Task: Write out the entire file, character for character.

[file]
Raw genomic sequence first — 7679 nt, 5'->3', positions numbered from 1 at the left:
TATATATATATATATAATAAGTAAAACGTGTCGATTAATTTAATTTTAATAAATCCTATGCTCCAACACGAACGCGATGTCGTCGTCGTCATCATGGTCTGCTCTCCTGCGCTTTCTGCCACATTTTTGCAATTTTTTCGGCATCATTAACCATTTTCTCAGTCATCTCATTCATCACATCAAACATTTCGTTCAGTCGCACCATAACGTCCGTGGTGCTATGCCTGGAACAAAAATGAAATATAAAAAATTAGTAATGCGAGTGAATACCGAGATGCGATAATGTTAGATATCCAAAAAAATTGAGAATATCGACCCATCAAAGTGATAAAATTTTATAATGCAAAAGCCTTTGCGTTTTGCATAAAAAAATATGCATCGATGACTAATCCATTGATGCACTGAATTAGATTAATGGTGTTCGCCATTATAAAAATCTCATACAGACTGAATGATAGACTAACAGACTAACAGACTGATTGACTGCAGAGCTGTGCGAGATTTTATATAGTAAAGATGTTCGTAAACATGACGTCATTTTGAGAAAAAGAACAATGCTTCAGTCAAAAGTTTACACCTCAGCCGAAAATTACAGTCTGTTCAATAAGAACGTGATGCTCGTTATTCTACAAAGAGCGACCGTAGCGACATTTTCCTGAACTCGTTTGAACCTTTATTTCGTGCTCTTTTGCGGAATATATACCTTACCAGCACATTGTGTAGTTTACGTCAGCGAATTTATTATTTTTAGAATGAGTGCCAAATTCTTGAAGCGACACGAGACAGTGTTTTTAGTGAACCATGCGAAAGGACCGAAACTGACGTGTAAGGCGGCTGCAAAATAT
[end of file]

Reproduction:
Raw genomic sequence first — 7679 nt, 5'->3', positions numbered from 1 at the left:
TATATATATATATATAATAAGTAAAACGTGTCGATTAATTTAATTTTAATAAATCCTATGCTCCAACACGAACGCGATGTCGTCGTCGTCATCATGGTCTGCTCTCCTGCGCTTTCTGCCACATTTTTGCAATTTTTTCGGCATCATTAACCATTTTCTCAGTCATCTCATTCATCACATCAAACATTTCGTTCAGTCGCACCATAACGTCCGTGGTGCTATGCCTGGAACAAAAATGAAATATAAAAAATTAGTAATGCGAGTGAATACCGAGATGCGATAATGTTAGATATCCAAAAAAATTGAGAATATCGACCCATCAAAGTGATAAAATTTTATAATGCAAAAGCCTTTGCGTTTTGCATAAAAAAATATGCATCGATGACTAATCCATTGATGCACTGAATTAGATTAATGGTGTTCGCCATTATAAAAATCTCATACAGACTGAATGATAGACTAACAGACTAACAGACTGATTGACTGCAGAGCTGTGCGAGATTTTATATAGTAAAGATGTTCGTAAACATGACGTCATTTTGAGAAAAAGAACAATGCTTCAGTCAAAAGTTTACACCTCAGCCGAAAATTACAGTCTGTTCAATAAGAACGTGATGCTCGTTATTCTACAAAGAGCGACCGTAGCGACATTTTCCTGAACTCGTTTGAACCTTTATTTCGTGCTCTTTTGCGGAATATATACCTTACCAGCACATTGTGTAGTTTACGTCAGCGAATTTATTATTTTTAGAATGAGTGCCAAATTCTTGAAGCGACACGAGACAGTGTTTTTAGTGAACCATGCGAAAGGACCGAAACTGACGTGTAAGGCGGCTGCAAAATAT